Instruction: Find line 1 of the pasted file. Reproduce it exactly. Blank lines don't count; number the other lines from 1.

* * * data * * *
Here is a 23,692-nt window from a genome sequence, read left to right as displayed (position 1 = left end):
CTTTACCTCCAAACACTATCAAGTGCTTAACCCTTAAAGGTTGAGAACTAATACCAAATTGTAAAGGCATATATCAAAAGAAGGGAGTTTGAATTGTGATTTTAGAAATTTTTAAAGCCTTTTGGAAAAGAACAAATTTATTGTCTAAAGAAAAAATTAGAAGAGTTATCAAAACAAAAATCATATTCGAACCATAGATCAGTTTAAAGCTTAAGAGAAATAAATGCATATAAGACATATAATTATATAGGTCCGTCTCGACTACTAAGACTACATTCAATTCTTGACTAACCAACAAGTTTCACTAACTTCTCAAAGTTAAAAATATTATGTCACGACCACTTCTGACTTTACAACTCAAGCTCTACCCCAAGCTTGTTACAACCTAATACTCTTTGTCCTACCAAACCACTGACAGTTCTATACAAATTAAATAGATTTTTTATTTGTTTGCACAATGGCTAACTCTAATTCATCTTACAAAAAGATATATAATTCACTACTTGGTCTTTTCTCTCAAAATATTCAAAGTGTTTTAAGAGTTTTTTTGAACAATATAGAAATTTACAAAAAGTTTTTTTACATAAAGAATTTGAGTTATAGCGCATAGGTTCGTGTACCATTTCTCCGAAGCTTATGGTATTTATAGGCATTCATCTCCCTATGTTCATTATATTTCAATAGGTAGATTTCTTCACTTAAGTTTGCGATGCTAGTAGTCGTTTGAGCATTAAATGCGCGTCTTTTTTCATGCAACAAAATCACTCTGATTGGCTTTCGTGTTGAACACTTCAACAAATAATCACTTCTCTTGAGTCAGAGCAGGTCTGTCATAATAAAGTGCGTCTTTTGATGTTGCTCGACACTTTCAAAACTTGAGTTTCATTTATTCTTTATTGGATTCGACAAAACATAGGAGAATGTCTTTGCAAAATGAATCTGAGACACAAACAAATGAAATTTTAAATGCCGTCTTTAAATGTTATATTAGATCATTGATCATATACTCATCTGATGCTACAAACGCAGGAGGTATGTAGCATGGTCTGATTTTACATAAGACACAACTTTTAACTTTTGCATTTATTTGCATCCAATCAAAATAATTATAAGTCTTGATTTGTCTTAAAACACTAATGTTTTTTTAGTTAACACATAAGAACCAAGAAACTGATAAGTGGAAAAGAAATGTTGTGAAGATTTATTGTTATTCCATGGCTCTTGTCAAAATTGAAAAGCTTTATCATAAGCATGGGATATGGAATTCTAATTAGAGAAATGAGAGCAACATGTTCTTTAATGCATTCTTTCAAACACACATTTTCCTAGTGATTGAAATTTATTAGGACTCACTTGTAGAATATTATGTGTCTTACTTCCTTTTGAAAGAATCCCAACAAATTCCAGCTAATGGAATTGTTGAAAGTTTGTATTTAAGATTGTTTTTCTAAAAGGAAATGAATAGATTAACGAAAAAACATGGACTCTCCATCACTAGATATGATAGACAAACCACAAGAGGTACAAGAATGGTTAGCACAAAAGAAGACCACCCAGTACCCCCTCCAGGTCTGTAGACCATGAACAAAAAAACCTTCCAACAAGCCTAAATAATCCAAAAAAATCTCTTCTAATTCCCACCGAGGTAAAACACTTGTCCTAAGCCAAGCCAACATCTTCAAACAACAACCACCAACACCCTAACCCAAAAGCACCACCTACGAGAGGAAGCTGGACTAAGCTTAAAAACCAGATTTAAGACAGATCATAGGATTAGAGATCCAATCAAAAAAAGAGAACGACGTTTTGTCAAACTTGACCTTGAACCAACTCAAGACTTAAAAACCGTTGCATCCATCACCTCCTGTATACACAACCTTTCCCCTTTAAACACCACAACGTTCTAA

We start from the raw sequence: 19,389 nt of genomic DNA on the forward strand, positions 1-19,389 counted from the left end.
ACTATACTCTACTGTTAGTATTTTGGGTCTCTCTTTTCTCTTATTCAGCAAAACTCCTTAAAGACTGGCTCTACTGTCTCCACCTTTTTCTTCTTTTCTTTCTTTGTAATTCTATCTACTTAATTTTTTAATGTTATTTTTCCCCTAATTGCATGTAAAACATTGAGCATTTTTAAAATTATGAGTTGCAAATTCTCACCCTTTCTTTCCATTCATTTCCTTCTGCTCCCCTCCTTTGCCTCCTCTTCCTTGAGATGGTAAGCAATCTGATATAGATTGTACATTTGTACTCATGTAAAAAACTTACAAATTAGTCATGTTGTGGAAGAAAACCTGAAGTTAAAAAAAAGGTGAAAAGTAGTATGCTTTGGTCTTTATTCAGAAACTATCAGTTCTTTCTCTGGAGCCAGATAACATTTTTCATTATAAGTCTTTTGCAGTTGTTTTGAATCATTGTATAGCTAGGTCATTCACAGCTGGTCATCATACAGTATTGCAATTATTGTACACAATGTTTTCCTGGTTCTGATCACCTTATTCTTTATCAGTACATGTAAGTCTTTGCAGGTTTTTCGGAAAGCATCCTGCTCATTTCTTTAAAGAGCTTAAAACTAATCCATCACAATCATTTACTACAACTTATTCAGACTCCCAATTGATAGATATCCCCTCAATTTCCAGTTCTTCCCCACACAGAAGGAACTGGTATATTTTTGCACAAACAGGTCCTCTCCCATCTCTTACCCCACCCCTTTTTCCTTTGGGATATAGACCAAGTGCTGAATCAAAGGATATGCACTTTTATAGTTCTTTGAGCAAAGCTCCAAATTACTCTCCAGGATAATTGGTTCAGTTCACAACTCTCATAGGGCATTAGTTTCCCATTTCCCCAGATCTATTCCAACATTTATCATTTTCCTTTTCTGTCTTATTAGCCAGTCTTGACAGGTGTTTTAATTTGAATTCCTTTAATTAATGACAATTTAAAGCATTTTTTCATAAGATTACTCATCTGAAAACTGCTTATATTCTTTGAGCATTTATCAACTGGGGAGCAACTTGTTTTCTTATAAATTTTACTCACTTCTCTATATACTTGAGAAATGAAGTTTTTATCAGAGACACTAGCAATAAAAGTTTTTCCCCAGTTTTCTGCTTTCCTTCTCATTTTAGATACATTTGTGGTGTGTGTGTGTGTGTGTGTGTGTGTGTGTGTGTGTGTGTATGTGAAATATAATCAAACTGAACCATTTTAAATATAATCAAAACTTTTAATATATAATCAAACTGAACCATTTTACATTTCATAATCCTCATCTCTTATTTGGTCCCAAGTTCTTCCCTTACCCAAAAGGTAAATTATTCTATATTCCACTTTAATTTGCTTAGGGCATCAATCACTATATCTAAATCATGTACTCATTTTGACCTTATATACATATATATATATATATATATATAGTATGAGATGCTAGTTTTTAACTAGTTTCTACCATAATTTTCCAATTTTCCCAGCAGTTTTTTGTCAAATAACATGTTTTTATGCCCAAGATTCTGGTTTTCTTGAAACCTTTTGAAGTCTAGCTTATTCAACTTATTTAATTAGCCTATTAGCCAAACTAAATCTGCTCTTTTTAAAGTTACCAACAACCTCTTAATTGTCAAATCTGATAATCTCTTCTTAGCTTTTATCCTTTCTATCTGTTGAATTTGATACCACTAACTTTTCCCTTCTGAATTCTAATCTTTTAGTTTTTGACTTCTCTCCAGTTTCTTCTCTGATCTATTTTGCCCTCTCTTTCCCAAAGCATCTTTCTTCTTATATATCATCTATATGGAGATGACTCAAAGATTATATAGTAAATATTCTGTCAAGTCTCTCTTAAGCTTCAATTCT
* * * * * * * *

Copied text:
Here is a 23,692-nt window from a genome sequence, read left to right as displayed (position 1 = left end):